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Why I Write

View from the Writer's Desk in the NC Outer Banks

Seventeen years or more ago, I began to consider writing a contemporary murder mystery. In reading Nicholas Meyer’s The Seven Per-cent Solution, Freud explained to Holmes, “I’m a detective of the mind.” That summary rang a bell. That’s what I do. That’s what any good forensic psychologist does: he or she tries to use scientific methods to “detect” and explain, as accurately and reliably as possible, why people do what they do.

The stories underlying the cases in which I have been privileged to be involved or with which I have become familiar reinforce the oft-cited view that truth is stranger than fiction. Human beings do some strange, odd, cruel, and seemingly inexplicable things to and with one another. I decided to write some fictional accounts of the themes and types of cases I have encountered.

Today, there exists what has been referred to as the “CSI Effect.” When the average person hears I am a forensic psychologist, he or she wrongly assumes I somehow deal with dead bodies. I seek to write entertaining, exciting stories, but ones that also provide the reader a fuller understanding of what a forensic psychologist really does.

When I am retained in a criminal case, it is often by the attorney whose client has been charged with murder. That means there is a dead body in the case, but the story I pursue is to understand and help the attorney, the court, the prosecution, and the jury comprehend the murderer’s state of mind at the time of the crime. What might explain psychologically why a man would bludgeon his grandfather to death with a claw hammer? What might be the psychopathological underpinnings of a relationship leading a mother to poison or drown her child?  Or, a child to kill his father?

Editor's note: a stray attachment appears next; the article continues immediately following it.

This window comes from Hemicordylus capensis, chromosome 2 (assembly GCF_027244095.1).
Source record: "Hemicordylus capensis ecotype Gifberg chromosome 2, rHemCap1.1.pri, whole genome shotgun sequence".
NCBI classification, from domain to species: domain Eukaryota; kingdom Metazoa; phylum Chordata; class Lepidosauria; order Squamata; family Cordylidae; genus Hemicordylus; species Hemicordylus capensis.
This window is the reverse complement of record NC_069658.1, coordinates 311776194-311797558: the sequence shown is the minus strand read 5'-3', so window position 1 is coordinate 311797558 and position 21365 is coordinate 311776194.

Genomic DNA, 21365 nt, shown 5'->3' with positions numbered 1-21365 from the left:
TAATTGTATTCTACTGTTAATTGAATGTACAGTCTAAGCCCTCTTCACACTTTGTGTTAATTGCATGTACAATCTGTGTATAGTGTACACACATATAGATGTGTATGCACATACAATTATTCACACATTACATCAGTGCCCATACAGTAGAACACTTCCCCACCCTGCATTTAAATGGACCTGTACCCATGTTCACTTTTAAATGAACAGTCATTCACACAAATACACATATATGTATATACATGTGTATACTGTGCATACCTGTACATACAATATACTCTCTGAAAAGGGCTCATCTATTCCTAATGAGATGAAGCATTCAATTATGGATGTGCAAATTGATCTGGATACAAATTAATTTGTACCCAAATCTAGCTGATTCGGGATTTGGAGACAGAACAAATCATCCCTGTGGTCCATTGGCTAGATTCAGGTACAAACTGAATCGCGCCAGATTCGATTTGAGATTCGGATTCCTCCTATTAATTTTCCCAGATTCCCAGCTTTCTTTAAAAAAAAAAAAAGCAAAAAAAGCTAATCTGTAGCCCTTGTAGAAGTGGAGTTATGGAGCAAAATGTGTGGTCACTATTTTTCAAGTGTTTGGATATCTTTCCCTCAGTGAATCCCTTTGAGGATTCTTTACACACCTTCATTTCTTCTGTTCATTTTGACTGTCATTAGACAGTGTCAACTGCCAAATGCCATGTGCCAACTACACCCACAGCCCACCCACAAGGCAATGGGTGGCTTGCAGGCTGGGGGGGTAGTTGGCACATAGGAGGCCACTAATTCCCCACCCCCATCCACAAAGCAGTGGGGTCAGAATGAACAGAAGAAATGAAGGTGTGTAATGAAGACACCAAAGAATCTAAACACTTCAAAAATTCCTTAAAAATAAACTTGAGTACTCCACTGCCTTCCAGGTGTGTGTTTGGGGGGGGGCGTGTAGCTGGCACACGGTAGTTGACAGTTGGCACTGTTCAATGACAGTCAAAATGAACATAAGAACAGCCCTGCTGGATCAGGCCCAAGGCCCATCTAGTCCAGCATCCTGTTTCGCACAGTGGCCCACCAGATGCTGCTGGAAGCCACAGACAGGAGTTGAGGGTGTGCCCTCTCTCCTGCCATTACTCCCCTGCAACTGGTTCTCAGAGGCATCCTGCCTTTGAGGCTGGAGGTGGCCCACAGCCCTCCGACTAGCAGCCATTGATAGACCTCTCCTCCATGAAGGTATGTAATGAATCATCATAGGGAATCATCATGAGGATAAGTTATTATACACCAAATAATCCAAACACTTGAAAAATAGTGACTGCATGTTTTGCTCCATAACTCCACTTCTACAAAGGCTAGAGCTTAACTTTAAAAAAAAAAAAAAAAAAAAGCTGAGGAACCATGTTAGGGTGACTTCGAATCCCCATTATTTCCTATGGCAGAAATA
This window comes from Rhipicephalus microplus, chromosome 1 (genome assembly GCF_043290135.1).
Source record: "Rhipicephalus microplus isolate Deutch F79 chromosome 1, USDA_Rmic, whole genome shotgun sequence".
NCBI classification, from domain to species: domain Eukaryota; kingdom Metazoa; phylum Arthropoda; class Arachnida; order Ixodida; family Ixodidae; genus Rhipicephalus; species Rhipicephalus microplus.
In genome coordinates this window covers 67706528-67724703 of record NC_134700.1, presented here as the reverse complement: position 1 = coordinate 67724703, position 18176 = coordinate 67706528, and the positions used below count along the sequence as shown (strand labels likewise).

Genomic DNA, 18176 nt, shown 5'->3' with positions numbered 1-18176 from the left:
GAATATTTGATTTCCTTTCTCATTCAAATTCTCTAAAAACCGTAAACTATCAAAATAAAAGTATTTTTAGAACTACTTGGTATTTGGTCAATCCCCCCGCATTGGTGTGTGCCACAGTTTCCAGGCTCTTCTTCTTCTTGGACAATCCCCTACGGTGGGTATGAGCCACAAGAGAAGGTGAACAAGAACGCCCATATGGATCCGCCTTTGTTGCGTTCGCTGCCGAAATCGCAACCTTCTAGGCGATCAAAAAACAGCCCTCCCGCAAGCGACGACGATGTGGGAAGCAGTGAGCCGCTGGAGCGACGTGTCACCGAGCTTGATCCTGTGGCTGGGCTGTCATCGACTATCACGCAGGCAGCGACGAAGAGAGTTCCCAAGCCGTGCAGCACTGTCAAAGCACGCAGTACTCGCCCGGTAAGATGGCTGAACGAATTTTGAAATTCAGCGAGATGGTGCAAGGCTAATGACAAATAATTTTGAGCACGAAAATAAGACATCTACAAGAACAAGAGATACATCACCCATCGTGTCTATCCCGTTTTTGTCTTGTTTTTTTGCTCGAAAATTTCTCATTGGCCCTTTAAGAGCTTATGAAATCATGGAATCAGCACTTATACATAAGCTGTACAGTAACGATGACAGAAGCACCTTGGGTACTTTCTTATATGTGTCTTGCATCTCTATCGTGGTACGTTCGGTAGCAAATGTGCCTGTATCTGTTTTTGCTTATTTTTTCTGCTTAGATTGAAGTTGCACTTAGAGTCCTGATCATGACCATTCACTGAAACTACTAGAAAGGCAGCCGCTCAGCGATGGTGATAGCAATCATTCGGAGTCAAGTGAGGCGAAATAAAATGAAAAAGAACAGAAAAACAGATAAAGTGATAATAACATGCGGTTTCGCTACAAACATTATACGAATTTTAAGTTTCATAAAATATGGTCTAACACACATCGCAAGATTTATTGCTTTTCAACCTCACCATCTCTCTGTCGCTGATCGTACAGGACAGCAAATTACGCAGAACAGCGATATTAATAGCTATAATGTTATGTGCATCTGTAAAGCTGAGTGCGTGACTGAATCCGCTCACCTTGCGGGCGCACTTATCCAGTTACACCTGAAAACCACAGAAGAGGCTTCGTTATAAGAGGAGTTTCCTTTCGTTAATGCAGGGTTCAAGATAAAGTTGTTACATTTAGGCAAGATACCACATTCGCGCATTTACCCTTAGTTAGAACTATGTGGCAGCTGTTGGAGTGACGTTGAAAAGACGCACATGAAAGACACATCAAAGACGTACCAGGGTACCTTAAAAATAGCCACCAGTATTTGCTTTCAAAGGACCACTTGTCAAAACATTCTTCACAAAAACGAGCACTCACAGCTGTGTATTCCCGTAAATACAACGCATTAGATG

When I am appointed by a family law judge to evaluate a high-conflict child custody case, the court may be seeking help not only as to the custodial arrangement that might be in the children’s best interests, but also in understanding why parents, who once used to love one another, are now engaged in all-out-efforts to annihilate one another to such a degree their children’s welfare and emotional safety are consumed by the parents’ desire for revenge and multiple pounds of flesh?

What turns a person into an incest perpetrator or a serial child molester?

Listen to an interview with the author by Dr. Ann Ehringhaus, “Interviews with Real Live People,” recorded October 2011 in the waterside studios of WOVV (90.1 FM), Ocracoke Community Radio, Ocracoke Island, North Carolina.